A Pit Bull Pox on Both Their Houses
Almost exactly a year ago, the Maryland Court of Appeals ruled that pit bull dogs are “inherently dangerous,” and held dog owners—and anyone who controls the dog’s presence on their property—automatically liable for any damage caused by that dog. This unprecedented ruling has caused confusion and fear for dog owners, animal shelters, landlords, veterinary clinics and other small businesses. It ushered in legal chaos, as dogs that merely resembled pit bull types were swept up by canine profiling, and set the stage for expensive lawsuits about whether a dog is now or has ever been a pit bull.
We partnered with dozens of stakeholders ranging from landlords to animal shelters to formulate a pathway forward that was fair to dog owners and to victims of dog bites. Lawmakers were quick to take up this issue after the ruling came down last year, and a legislative task force considered solutions last summer. But as they delved into the details, it quickly became apparent that finding a solution that a majority of lawmakers could support wouldn’t be easy. Fortunately, lawmakers understood early in the process that singling out a particular type of dog is just bad policy—and breed-specific legislation doesn’t work. And they realized that sticking landlords and other third parties with this kind of liability is a recipe for disaster for dog owners who rent their homes all across the state, as it would incentivize property managers to adopt “no dog” policies and evict dog-owning tenants. What has been harder to nail down has been the standard of liability for dog owners whose dog injures someone.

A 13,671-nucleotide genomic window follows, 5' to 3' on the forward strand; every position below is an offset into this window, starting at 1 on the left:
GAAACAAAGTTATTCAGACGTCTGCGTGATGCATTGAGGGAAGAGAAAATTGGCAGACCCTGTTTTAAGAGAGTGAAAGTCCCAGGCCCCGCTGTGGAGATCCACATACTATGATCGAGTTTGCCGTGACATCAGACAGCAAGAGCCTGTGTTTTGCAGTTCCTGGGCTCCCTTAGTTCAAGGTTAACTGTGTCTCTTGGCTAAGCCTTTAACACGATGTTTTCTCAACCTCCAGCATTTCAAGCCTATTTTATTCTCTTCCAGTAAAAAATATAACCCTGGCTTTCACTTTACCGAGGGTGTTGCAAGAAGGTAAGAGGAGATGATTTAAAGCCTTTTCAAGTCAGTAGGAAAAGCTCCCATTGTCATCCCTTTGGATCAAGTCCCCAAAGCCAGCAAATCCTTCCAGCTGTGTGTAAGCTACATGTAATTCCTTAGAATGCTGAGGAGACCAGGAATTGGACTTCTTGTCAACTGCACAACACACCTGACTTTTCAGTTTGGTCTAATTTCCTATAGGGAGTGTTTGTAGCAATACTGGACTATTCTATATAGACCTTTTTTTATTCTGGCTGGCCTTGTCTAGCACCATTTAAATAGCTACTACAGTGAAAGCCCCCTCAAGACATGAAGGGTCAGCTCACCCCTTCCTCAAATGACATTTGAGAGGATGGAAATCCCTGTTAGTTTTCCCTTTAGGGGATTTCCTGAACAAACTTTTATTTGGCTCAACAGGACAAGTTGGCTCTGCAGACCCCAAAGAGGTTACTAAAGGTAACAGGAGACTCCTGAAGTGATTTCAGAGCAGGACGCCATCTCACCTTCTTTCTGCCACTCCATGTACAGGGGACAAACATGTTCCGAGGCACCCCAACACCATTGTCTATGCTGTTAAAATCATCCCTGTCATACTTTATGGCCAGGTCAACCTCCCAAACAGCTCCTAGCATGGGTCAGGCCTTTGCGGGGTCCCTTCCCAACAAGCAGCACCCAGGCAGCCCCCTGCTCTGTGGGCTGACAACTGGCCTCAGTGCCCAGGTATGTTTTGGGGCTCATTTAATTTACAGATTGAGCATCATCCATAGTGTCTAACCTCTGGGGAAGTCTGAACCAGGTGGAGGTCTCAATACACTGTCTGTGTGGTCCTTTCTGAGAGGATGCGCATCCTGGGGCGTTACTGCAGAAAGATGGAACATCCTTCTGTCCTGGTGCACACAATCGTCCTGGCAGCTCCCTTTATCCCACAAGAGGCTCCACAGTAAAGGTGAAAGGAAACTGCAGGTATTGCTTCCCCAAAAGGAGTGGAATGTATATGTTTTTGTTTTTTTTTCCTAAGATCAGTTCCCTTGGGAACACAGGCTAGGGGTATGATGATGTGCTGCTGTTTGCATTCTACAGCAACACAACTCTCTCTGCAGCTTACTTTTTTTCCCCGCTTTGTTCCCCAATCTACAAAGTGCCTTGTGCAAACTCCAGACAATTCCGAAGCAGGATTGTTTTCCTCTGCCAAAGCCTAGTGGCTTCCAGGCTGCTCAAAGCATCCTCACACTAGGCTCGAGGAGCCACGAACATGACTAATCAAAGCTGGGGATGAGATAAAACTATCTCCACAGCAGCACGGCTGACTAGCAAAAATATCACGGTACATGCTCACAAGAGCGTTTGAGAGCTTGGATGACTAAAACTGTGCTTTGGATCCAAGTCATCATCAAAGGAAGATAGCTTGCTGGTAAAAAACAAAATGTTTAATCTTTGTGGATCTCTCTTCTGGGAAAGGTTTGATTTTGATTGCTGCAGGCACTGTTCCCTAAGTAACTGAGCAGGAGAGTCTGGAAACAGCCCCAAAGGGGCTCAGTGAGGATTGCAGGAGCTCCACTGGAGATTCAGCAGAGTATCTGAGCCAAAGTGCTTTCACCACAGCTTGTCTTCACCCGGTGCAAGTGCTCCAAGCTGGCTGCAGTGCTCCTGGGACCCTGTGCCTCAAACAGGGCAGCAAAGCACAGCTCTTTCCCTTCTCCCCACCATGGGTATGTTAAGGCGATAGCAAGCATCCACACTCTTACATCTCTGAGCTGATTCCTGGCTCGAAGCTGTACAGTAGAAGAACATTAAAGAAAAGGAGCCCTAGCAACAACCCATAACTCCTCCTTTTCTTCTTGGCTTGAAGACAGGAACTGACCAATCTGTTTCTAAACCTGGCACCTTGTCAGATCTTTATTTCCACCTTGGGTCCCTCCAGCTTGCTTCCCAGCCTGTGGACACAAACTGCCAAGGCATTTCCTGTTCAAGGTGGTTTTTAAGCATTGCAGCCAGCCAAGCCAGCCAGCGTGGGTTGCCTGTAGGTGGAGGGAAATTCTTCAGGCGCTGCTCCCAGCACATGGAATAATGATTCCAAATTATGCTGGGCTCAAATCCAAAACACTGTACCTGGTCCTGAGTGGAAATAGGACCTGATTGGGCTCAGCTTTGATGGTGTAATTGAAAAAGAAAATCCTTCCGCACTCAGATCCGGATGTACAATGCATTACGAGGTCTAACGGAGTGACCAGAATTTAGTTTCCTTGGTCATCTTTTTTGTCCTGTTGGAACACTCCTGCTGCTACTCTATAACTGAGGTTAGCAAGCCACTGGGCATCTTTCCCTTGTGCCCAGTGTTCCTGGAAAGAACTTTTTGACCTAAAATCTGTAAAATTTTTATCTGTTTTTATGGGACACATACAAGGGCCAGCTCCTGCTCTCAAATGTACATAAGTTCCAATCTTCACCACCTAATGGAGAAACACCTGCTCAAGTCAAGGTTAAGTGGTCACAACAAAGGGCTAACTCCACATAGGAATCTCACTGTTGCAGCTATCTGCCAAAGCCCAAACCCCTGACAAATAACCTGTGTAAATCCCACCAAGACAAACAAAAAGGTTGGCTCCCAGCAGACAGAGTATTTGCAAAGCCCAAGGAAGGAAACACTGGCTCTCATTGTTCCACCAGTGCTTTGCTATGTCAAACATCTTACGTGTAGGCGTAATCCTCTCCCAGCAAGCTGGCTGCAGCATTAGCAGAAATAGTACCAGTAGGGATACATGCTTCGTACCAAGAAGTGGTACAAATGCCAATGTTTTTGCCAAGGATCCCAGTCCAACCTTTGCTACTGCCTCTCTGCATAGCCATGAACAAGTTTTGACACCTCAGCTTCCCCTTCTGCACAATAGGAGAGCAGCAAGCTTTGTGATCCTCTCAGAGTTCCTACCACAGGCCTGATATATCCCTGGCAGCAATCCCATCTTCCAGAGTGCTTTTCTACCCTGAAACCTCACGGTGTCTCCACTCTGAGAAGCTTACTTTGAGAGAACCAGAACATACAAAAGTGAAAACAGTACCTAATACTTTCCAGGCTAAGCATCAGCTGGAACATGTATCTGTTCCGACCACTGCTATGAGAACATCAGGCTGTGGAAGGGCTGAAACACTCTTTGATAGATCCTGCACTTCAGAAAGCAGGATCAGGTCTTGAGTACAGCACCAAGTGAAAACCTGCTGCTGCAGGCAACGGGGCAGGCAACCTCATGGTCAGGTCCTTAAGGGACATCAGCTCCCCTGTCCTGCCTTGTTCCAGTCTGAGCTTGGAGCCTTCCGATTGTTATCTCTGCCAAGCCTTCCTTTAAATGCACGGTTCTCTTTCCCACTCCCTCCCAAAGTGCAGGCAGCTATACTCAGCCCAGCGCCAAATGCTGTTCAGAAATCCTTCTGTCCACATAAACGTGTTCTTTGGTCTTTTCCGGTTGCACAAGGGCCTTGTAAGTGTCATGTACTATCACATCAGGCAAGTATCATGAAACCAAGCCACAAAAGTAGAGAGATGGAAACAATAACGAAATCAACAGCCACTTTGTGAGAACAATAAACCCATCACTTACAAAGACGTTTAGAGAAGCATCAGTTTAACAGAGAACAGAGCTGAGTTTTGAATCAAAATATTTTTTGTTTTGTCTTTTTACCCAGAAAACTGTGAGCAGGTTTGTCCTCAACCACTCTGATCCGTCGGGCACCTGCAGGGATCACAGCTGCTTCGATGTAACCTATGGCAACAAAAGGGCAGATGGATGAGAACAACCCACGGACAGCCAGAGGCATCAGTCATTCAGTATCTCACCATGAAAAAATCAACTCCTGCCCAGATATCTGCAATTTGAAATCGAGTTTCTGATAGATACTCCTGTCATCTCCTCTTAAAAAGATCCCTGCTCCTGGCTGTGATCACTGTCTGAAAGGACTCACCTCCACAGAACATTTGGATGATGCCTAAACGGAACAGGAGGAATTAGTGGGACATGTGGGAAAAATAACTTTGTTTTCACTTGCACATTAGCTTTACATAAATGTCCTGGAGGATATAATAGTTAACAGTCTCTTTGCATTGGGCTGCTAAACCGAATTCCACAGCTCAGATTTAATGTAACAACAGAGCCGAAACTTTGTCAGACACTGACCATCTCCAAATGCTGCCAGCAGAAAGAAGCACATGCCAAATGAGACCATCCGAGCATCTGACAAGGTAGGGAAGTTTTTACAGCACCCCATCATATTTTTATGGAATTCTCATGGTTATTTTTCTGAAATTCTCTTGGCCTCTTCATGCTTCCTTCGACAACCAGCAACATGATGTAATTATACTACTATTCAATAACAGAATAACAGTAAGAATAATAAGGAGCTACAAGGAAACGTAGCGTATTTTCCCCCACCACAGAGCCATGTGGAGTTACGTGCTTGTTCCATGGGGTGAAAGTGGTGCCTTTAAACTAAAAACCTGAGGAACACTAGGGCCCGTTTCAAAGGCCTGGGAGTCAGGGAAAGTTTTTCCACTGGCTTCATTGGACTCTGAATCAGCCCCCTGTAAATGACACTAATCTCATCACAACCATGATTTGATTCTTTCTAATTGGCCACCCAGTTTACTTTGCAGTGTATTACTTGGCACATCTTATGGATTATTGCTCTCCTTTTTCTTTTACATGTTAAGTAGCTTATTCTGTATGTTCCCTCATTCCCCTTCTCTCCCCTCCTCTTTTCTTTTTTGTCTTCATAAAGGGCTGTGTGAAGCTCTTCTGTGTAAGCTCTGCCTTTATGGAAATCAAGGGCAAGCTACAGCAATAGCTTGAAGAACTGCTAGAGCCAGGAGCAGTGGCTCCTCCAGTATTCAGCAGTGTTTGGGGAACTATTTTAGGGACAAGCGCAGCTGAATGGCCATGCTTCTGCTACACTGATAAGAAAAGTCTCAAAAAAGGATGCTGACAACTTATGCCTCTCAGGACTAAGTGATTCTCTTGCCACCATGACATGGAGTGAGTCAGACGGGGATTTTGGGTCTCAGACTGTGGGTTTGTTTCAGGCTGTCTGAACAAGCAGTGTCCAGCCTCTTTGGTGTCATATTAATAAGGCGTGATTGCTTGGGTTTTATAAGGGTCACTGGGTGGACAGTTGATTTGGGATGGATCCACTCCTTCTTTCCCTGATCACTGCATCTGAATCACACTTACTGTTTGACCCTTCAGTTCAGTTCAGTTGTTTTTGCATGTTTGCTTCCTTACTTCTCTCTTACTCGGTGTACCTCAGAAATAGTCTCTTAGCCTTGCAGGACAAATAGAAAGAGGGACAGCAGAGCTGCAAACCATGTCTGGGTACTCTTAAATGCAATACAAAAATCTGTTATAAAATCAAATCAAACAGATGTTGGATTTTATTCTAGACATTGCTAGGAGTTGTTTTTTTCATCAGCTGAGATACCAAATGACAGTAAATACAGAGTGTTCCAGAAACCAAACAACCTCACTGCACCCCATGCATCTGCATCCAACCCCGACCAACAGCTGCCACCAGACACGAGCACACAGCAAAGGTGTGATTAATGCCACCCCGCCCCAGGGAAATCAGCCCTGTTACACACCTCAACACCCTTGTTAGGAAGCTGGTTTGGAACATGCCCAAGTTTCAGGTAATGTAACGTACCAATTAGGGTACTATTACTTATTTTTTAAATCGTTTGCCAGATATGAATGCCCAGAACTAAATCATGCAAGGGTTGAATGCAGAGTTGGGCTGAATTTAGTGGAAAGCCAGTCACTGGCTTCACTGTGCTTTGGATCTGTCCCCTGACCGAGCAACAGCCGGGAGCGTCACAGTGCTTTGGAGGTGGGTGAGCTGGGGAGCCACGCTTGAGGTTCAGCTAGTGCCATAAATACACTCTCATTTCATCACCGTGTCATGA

As we have fought this battle alongside our coalition partners we entered into discussions about what happens when the human-animal bond is broken and someone is injured by man’s best friend. Who should be responsible for that, and how do we create standards that are fair to dog owners and provide meaningful remedies for people who are injured? We at HSLF know that those two goals are not mutually exclusive. Most dog owners welcome responsibility for their pets and take precautions necessary to prevent injuries. Everyone can agree we want safe communities, which are better for people and for animals.
Unfortunately, bridging the divide between positions taken by the Senate and the House of Delegates proved insurmountable, and last night the Maryland General Assembly adjourned for the year, leaving Maryland families and dogs without a remedy for at least another nine months. And this is failure on the part of leaders of both the House and Senate, who recognized the public outcry and expressed a will to work for a solution. Elected officials should be able to find ways to solve problems for citizens, and not get sidetracked by political yapping and finger pointing.
We will continue to stand with advocates across the state and push for a solution to this stalemate and look forward to working with lawmakers over the summer and fall. We can do better than labeling “pit bulls” as “inherently dangerous”—better for dogs and better for our communities. And we hope you will join us. Visit humanesociety.org/protectmddogs for resources and information and follow our efforts on Facebook, at facebook.com/HSUSMaryland.